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A few words about...™ Major Dundee -- in Blu-ray

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#21 of 37 OFFLINE   Jack P

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Posted April 27 2013 - 02:44 PM

Well this is where we differ beyond the music, because frankly I wish Peckinpah had dialed back this obsession with making Dundee more flawed then he needed to be depicted.   The things he added to further skew the film in this direction, the whole pointlessness of Senta Berger, the over-emphasis on the French rather than the Apache menace, the drunken despair scene, are the film's biggest flaws from a narrative standpoint.     And given that Peckinpah didn't even give us an ending of them returning to clarify what happens to Dundee, I'm wholly unconvinced that another 25 minutes of more down time in the village (as one lost scene was, showing a knife fight between Gomez and Potts) or showing battle scenes in slow-mo would have helped the narrative.    The long cut fixes the film's worst narrative problem the theatrical cut left us with regarding the fate of Riago and the matter of the strategy they are now employing against the Apache to defeat them.      Other than that, the only narrative problems that remain for me would be showing more of the Rostes massacre at the beginning and giving us a scene at the end back at the fort tying things up (and making note of the fact that the war ends by the time they have returned, which is a detail this film cried out to address).    Since neither was shot, the film is unfixable even with a phantom long cut of the "Peckinpah vision" from my standpoint.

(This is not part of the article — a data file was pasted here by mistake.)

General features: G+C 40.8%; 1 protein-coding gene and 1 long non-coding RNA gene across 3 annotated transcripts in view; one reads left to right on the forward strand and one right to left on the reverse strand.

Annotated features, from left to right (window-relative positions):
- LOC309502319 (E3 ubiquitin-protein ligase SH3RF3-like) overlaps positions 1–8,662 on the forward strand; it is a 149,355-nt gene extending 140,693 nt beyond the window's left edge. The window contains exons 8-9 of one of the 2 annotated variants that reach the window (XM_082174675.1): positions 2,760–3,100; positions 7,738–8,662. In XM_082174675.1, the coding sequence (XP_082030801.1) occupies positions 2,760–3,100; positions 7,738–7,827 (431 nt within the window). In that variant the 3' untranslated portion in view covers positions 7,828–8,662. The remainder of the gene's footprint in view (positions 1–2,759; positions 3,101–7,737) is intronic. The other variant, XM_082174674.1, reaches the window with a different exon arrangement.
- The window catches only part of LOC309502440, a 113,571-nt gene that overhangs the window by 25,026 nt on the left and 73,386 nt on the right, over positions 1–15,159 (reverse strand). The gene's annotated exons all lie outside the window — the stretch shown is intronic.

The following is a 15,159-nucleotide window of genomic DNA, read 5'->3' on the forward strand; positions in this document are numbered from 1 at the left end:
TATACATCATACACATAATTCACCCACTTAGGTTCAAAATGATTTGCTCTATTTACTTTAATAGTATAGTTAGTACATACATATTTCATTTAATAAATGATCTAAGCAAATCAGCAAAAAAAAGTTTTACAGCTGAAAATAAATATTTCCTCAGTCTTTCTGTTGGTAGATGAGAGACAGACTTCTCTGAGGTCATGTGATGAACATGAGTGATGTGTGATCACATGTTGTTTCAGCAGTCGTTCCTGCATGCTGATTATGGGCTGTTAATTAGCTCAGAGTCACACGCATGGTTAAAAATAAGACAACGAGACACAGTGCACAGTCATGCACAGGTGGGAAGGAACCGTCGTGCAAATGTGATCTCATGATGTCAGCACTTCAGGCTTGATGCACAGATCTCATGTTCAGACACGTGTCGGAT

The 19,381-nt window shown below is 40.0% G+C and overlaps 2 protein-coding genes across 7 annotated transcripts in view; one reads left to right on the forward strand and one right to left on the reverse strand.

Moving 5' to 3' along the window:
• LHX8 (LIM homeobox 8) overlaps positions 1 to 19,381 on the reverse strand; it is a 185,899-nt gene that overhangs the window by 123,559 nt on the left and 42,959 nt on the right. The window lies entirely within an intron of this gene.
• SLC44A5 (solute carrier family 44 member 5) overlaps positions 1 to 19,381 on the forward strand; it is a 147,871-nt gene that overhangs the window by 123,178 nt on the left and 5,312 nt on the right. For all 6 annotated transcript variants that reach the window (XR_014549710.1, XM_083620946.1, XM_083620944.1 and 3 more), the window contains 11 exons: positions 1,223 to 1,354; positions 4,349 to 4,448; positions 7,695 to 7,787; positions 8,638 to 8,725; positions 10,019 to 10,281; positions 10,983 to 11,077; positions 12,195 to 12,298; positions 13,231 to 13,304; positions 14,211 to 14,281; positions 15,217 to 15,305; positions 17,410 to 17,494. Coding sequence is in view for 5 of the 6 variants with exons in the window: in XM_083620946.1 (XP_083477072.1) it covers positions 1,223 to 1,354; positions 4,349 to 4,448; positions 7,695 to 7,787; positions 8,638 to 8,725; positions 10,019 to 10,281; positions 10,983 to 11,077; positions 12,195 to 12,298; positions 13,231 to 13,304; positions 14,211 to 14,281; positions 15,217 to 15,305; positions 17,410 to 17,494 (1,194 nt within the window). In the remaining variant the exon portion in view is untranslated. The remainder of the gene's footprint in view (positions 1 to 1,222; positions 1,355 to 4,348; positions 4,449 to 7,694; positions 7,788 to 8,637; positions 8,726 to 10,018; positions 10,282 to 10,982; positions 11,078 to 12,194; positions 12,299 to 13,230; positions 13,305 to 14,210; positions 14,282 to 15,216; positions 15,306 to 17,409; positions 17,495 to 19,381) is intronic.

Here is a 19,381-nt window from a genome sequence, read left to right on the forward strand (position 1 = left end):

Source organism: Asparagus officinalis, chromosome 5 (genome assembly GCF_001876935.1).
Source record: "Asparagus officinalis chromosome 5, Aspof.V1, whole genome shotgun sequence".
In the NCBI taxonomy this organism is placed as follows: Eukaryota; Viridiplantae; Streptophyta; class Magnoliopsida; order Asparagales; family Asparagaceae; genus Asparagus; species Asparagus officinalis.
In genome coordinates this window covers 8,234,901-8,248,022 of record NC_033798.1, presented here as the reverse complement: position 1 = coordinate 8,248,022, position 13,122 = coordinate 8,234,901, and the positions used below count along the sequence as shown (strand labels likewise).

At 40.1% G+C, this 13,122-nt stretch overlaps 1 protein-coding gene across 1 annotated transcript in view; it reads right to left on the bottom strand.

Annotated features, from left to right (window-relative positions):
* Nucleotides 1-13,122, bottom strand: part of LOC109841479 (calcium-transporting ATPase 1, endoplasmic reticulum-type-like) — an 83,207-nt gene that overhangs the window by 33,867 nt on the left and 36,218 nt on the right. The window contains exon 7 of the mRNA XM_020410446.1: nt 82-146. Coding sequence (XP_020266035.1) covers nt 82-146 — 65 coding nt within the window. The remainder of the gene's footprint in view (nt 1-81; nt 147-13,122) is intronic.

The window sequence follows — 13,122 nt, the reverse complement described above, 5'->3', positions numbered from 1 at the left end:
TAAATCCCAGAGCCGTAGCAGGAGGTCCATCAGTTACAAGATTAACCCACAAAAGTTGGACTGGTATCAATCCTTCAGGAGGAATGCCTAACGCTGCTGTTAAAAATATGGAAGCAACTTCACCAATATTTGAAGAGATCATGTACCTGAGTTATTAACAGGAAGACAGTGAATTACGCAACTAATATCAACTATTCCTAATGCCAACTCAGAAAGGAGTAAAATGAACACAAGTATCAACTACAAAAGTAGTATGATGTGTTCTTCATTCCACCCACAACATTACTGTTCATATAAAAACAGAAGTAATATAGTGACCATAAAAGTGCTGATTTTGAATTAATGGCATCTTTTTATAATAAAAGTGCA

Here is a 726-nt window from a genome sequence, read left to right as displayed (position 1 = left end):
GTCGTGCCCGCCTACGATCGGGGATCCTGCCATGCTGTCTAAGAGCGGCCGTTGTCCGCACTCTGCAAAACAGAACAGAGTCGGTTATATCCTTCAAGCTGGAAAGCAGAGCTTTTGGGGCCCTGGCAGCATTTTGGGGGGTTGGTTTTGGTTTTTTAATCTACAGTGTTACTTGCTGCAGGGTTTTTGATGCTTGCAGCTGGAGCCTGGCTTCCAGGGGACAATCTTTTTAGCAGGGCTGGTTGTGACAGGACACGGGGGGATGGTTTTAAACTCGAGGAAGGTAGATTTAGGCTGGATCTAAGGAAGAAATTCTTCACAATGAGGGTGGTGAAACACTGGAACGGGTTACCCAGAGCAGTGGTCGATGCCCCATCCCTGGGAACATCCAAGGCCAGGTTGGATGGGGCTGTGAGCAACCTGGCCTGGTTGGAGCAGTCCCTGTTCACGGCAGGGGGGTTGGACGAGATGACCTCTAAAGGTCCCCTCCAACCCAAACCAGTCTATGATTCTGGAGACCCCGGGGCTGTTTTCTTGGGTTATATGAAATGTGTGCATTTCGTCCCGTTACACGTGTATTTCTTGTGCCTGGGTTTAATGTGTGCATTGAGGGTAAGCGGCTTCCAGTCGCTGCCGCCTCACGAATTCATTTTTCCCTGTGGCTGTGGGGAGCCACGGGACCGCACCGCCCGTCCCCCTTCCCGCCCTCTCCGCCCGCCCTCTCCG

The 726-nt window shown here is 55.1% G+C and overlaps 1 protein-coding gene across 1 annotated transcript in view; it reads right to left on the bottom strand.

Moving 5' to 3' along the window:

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#22 of 37 ONLINE   Reggie W

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Posted May 01 2013 - 05:49 AM

I like the flaws in the Dundee character because I think they help explain why he would set off on such an outrageous mission...so I think that aspect improves the story and also creates a dynamic between Dundee and Tyreen that fuels the conflicts that take place. 

 

I can't argue with you about the Senta Berger portion of the film and the fact that it brings the proceedings to a halt. While I enjoy seeing Senta going for a swim I'm not sure that in any way fits with what is going on in the film. Not to mention it is a little hard to figure out why she would have an interest in Dundee at all being that his actions set off a series of events that are a disaster for her. 

 

The only thing I could really come up with in regards to the romance with Teresa is it was a way to show whatever Dundee touches he destroys through his arrogance.

 

I also agree that last third of the film is sort of a mess and to me feels rushed. I sort of felt it played like "Ok, we're out of money so wrap this thing up." 

 

It does feel incomplete but I have to say all the things Peckinpah brings to the picture really made me love it even with the faults it has. I don't know what would have happened if Sam had the chance to shoot and include everything he wanted to but I do get the sense watching the film that you had people pulling in two opposite directions and they did not have the same vision for what this film was going to or was supposed to be. 


Edited by Reggie W, May 01 2013 - 04:19 PM.


#23 of 37 OFFLINE   Richard--W

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Posted May 01 2013 - 10:21 AM